6 Tips For Warmer Fingers During The Winter

These are my tips for keeping your digits warm and ready for fast action anytime, anywhere.

Ultimate Guitar
Winter. I'm not big on it. If you play any instrument that involves dexterous finger work you probably aren't much big on it either. How many times have you started playing a fast riff or lick onstage and quickly realized your fingers weren't moving as fast as your brain? Up here in the Northeast and elsewhere in the world, winter temperatures can last over half the year. When people watch you play, they expect it to be good - every time. No one grants mercy points for cold hands. Needless to say, it wasn't long before I had a few tricks up my sleeve for old man winter. Use these tips for effectively (and cheaply) keeping yer digits warm and ready for fast action:

1. Wear gloves.

Not to state the obvious, but it's so simple and brilliant that it's hilarious how so many of us forget (or refuse) to do it when driving to a rehearsal or show. Once I got over myself feeling like a dweeb wearing them to gigs, I stapled each glove to my jacket sleeves and - just kidding... but I do keep a pair stuffed in the pockets after reaping the benefits so many times.

2. Air squats.

Yup. These are gonna ramp up circulation all over. If your body is cold, how can you expect your fingers to warm up? Forget jumping jacks; you need a bigger burn and squats will increase your body temperature faster. If you're new to squats, watch this. Do 50 reps or squat at a medium tempo for 60-90 seconds. Then do these...

3. Push-ups.

No, this isn't supposed to be boot camp but sometimes you gotta just go with what works. To learn a proper push-up form, go here. If you can force yourself to squeeze out even 20 or 30 reps in a row you will start feeling some serious heat especially if you perform these right after the squats.

4. Windmills.

Now it's time to get some of that blood moving to your fingers. For this, I know of no better method than swinging your arms in big circles not unlike Pete Townshend's famous windmill strumming move. Guitar not required.

5. Ginger tea.

Fill a small pot with 2 cups water and bring to a boil. Get a thumb-sized chunk of fresh ginger root and cut it into thin slices. Add the slices to the boiling water and let it simmer for 20 minutes. Next, pour the water into a teapot and serve. Squeeze in some lemon juice and sweeten with honey, maple syrup or agave nectar. Careful, it's a strong brew - prepare for a ginger "kick" in the back of your throat. This potent, thermogenic concoction will increase blood flow to extremities as ginger's circulation-boosting properties can create a full-body warming effect.

6. Nuts.

Eat 1/2 cup of your favorite nuts. I like pistachios, almonds, Brazil nuts or walnuts for this. Seeds work great too. Try spicy pumpkin seeds. *** Now it's your turn: give us your best tips to kill the chill in the comments below! [For more great tips, tricks and a veritable think-tank of information for your musical journey, head on over to Cool Drifter Music Motel.]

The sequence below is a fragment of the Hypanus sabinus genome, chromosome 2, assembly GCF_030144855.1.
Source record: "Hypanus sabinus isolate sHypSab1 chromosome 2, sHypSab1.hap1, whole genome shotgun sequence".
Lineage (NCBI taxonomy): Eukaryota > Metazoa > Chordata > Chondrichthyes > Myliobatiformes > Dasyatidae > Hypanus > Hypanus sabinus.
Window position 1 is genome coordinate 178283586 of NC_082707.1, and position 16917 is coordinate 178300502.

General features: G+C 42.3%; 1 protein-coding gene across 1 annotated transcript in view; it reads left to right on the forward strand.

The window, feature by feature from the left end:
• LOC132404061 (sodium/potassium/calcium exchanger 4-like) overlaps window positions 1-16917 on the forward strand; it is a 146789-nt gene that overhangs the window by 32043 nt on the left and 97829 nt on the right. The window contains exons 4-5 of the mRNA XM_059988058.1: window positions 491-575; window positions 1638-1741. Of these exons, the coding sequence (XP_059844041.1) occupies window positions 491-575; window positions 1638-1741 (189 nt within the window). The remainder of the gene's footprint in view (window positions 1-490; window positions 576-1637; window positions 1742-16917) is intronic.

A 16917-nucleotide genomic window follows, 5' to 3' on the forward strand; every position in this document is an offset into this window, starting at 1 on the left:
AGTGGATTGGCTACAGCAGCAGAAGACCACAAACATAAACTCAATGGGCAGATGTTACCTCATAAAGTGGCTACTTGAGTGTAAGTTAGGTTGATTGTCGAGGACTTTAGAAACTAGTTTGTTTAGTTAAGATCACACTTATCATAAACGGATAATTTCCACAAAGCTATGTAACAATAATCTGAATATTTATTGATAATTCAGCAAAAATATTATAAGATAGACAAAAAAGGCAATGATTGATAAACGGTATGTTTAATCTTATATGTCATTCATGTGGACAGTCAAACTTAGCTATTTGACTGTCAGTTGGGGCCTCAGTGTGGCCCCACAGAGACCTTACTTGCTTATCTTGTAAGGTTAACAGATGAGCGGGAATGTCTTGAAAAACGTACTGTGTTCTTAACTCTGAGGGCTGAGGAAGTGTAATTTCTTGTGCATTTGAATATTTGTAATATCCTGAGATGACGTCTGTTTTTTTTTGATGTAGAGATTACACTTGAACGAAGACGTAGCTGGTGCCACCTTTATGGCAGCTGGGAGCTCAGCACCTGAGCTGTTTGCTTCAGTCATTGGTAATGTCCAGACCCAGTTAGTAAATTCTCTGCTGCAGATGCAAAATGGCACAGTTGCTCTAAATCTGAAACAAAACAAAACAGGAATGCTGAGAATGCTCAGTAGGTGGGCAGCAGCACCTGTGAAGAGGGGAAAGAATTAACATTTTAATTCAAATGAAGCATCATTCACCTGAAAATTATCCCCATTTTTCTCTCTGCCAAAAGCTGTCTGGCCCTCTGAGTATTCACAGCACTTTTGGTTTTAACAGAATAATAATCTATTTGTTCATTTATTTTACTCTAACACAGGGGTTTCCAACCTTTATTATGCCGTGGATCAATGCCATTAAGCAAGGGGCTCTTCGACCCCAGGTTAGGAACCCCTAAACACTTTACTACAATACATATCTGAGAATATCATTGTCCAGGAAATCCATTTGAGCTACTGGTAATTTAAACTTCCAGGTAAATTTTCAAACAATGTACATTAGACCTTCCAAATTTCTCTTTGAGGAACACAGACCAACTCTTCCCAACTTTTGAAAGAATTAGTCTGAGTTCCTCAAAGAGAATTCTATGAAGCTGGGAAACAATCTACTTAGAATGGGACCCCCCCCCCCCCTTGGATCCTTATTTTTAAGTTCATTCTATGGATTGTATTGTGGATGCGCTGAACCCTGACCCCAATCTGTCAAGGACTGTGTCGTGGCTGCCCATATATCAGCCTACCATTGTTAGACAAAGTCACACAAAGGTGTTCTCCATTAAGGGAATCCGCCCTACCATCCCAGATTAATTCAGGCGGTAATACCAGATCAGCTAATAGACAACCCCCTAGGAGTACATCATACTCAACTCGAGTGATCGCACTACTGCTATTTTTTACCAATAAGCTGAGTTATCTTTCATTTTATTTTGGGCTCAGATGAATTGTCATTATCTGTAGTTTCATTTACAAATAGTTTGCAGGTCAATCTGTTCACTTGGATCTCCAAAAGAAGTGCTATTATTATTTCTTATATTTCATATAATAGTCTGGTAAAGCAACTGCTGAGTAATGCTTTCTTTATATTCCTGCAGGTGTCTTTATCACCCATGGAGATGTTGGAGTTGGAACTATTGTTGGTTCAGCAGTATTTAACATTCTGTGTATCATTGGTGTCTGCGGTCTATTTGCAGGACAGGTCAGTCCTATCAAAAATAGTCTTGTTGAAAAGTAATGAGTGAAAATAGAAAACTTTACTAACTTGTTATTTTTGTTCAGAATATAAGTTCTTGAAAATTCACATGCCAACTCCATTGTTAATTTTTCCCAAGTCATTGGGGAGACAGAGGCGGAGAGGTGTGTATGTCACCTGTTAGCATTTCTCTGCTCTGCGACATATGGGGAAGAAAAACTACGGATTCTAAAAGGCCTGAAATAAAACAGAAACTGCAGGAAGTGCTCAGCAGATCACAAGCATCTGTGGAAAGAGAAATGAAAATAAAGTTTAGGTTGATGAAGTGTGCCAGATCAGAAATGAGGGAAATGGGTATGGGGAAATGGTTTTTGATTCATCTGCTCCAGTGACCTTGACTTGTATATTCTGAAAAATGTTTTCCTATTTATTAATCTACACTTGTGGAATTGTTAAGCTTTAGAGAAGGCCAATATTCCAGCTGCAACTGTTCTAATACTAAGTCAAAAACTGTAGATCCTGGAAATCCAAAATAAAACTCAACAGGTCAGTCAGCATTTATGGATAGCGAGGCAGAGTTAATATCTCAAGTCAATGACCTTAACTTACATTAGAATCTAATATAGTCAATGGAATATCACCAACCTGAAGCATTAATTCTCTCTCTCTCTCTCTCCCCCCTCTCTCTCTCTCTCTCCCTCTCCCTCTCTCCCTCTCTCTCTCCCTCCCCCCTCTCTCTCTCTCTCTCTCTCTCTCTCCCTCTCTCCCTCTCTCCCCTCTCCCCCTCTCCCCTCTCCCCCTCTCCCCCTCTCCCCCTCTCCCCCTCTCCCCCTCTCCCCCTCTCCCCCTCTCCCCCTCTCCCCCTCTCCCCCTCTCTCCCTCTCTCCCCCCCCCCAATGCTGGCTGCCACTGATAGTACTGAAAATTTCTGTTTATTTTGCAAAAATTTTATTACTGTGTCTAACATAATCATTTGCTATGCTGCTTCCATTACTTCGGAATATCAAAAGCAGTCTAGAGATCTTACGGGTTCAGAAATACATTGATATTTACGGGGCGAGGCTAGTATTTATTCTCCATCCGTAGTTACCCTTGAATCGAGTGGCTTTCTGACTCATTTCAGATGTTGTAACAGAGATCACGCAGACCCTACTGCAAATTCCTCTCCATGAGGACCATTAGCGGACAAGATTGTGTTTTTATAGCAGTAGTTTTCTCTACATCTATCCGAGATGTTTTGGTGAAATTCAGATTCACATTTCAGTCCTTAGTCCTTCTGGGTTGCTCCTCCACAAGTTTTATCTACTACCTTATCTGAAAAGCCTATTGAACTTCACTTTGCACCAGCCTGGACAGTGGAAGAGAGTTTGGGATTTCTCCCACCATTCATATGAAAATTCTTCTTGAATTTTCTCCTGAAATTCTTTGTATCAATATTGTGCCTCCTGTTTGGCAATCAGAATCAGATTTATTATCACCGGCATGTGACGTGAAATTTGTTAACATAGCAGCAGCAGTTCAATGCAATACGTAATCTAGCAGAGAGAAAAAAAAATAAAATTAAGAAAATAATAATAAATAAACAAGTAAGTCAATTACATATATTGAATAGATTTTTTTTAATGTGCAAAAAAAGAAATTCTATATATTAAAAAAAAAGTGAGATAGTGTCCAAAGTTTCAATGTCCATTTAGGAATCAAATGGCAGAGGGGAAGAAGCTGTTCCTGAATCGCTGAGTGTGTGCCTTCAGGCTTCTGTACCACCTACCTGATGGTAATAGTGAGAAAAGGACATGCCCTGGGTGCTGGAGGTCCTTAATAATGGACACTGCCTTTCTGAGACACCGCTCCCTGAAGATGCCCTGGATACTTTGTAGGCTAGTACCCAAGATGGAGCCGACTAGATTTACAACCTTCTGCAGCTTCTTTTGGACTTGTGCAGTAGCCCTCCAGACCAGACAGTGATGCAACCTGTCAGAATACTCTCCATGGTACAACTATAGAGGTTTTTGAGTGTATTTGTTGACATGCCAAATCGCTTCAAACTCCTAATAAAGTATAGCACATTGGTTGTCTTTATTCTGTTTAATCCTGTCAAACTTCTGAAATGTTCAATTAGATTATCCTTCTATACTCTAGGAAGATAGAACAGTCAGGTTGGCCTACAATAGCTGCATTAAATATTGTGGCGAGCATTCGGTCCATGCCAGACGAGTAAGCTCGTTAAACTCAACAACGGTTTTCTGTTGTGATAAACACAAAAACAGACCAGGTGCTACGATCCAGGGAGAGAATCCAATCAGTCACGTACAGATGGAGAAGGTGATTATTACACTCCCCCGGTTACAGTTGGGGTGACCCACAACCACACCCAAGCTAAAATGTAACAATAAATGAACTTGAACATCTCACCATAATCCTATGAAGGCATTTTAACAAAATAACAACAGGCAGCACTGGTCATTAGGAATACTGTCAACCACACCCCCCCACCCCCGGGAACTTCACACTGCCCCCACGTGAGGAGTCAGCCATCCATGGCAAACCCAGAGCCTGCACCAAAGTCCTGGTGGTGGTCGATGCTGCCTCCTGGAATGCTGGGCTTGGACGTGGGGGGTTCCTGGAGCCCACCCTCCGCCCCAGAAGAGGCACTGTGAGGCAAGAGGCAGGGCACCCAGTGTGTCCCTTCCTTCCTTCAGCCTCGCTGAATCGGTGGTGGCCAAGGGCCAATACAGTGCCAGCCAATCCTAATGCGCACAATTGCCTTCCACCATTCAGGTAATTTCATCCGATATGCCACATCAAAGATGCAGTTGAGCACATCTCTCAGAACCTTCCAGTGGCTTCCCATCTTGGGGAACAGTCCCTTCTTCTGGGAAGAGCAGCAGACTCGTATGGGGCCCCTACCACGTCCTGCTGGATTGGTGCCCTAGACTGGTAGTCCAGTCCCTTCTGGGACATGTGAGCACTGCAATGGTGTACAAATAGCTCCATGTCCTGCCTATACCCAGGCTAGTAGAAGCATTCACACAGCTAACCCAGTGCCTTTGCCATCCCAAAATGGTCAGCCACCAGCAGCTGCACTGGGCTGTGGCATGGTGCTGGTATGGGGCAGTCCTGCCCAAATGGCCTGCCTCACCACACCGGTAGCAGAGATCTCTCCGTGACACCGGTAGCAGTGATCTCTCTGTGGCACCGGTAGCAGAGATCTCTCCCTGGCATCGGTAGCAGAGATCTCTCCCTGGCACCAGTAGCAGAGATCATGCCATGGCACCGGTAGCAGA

21 comments sorted by best / new / date

    STICK YOUR HANDS DOWN YOUR PANTS seriously, i'm from north dakota and its effin cold up here, i know what i'm talking about
    The links are not present in your post, blakesco. You reference a video for squats and push-ups, but neither is working.
    Thanks for catching that! This article was taken from my blog which had all the hyperlinks--and here they are: Squats:
    PT windmills:
    .be&t=28s Spicy Pumpkin Seeds: http://www.edenfoods.com/articles/view.php?articles_id=185
    Thanks for posting this. I always get cold fingers, and when I go to play they barely move, so hopefully this will end my pain...
    And also the tea is good for any guitarists who sing whether lead or back up as well as the hot water and ginger are good for preparing your vocal cords.
    Insanity ninja
    Some nice tips, just a bit of a shame you didn't do this before the weather started getting warmer hm?
    Winter isn't the same around the globe - in more notheren places, it tends to last into spring. OBVIOUS JETPACK, ACTIVATE! -flies off into the horizon-
    Run warm water over your hands until your hands feel really warm(not just skin deep), then make sure to dry them properly as soon as you take them out from under the water. The warmth will expand the blood vessels in your hands, drawing more blood and therefore more warmth from your core, so it lasts longer than most other methods.
    Bucket of warm water, about 40 C for a minute. I have had tendonitis, so stretching is out. Warm water does the trick.
    what about rubbing your hands together, or using your hot breath to warm them? seems more quick and easy than to make some tea or work out in advance of playing the guitar. also requires less energy
    If blood isn't circulating to your extremities as well as it should, then chances are it's not circulating to your brain as well as it could either. Having your circulation stimulated will make you play better in your mind, thus inducing more creativity, as well as your hands being more dextrous. Plus, who doesn't love ginger?
    Danjo's Guitar
    I've always found that breathing on my hands just makes them sticky and still cold. (Well not sticky, but they stick to my guitar neck more.)
    Thanks for catching that iaceu! This article was taken from my blog which had all the hyperlinks--and here they are: Squats:
    PT windmills:
    .be&t=28s Spicy Pumpkin Seeds: http://www.edenfoods.com/articles/view.php?articles_id=185